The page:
Pueblos Magicos: Tapijulapa Attracts Artisans and Eco-Tourism
Tapijulapa, Tabasco, is a small town home to crafts, nature and tradition. Whitewashed houses, red tile roofs, cobblestone streets and beautifully painted pots decorate the town. A zip line hovers overhead, and crosses the Oxolotan River. The town is famous for artisans who make furniture with regional vines, which the locals call “matusay.” The finished products are often referred to as wicker furniture. These wicker crafts have been made for over half a century, and can be found in the form of chairs, tables, baskets, sombreros and thousands of other items.
The central plaza of Tapijulapa is adorned with trees and a gazebo. The side streets are decorated with the charming houses. The Oxolotan Convent rests on the banks of the Oxolotan River. Built around 1572, it has interesting and intricate architectural details. Now home to an art museum, the ex-convent showcases colonial pieces, oil paintings and wooden sculptures.
Tapijulapa is nestled between the foothills of the Sierra madre del Sur mountains of the state of Tabasco. The State Reserve “Sierra de Tabasco” protects the last remnants of the forest Tabasco, and adds rich nature to Tapijulapa. The Amatan River drifts alongside one side of the town, and the other side is bordered by the Oxolotan River. The surrounding mountains, forests and river provide waterfalls, natural pools, botanical gardens and nature trails. The rivers provide refuge for hot summer days. These outdoor activities are encompassed by unparalleled natural beauty, with a wide variety of flora and fauna to appreciate.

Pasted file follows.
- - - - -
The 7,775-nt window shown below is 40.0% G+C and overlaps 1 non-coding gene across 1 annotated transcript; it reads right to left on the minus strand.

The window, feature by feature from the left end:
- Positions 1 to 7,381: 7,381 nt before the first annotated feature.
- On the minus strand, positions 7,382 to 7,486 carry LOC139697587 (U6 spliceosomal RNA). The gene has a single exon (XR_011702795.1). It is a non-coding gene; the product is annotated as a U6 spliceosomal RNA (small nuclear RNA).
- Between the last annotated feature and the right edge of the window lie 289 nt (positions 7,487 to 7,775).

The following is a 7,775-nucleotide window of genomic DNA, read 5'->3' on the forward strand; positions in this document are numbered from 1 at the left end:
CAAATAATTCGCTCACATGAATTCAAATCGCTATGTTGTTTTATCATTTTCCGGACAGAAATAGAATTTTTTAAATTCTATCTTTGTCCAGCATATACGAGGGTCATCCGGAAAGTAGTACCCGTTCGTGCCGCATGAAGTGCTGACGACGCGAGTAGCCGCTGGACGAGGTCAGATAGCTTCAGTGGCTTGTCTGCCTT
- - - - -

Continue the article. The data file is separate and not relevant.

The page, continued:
A setting perfect for enjoying nature is the Yu-Balcah, an ecological reserve. Visitors can walk into the jungle and observe endangered animals, as well as camp, bike, kayak and simply observe nature. The Kolem Jaa (The Greatness of Water) ecotourism center has a spectacular group of waterfalls. Scattered along the falls are botanical gardens and nature trails.
Ancient tradition is also found in Tapijuapa. The Cueva de las Sardinas Ciegas (Cave of the blind sardines) holds a lake inside. Because the water is surrounded by darkness, the fish inside are blind. There was an ancient Mayan tradition to honor Chac, the rain god, where ceremonial fishing would occur. To honor this tradition, natives join in the cave on Palm Sunday to fish, and the amount caught forecasts the future crop.
The Pueblos Magicos program identifies towns that reflect “the culture of Mexico” through attributes like architecture, traditions, customs, music, gastronomy, festivities and handcrafts. There are currently 52 destinations throughout Mexico that have earned the Pueblos Magicos classification.